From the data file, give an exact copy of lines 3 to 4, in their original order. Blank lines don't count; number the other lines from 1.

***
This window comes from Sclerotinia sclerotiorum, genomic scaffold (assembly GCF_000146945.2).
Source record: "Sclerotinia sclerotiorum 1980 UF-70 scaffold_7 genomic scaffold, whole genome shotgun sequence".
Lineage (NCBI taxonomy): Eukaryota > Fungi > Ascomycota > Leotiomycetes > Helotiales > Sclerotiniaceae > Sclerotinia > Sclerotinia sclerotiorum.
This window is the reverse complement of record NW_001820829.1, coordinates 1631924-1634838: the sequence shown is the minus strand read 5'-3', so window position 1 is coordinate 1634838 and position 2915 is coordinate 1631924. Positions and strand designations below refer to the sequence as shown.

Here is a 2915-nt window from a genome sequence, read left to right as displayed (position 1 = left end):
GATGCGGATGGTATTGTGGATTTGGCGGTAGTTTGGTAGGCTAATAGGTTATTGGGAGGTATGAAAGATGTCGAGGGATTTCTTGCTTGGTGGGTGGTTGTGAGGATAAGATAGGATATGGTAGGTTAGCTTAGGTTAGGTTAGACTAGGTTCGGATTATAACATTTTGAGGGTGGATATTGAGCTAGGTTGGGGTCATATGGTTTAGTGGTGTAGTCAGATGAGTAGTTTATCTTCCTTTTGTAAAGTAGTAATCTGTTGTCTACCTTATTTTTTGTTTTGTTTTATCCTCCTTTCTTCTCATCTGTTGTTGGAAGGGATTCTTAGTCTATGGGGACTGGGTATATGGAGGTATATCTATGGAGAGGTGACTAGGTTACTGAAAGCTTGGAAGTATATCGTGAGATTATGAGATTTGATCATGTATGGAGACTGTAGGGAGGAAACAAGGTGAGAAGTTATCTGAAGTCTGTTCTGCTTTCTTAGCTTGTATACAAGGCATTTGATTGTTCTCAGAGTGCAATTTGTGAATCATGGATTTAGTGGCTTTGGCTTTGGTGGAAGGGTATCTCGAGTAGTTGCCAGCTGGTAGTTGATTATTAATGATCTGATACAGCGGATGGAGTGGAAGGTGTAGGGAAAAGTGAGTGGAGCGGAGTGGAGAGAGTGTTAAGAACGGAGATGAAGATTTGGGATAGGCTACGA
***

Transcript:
Lineage (NCBI taxonomy): Eukaryota > Fungi > Ascomycota > Leotiomycetes > Helotiales > Sclerotiniaceae > Sclerotinia > Sclerotinia sclerotiorum.
This window is the reverse complement of record NW_001820829.1, coordinates 1631924-1634838: the sequence shown is the minus strand read 5'-3', so window position 1 is coordinate 1634838 and position 2915 is coordinate 1631924. Positions and strand designations below refer to the sequence as shown.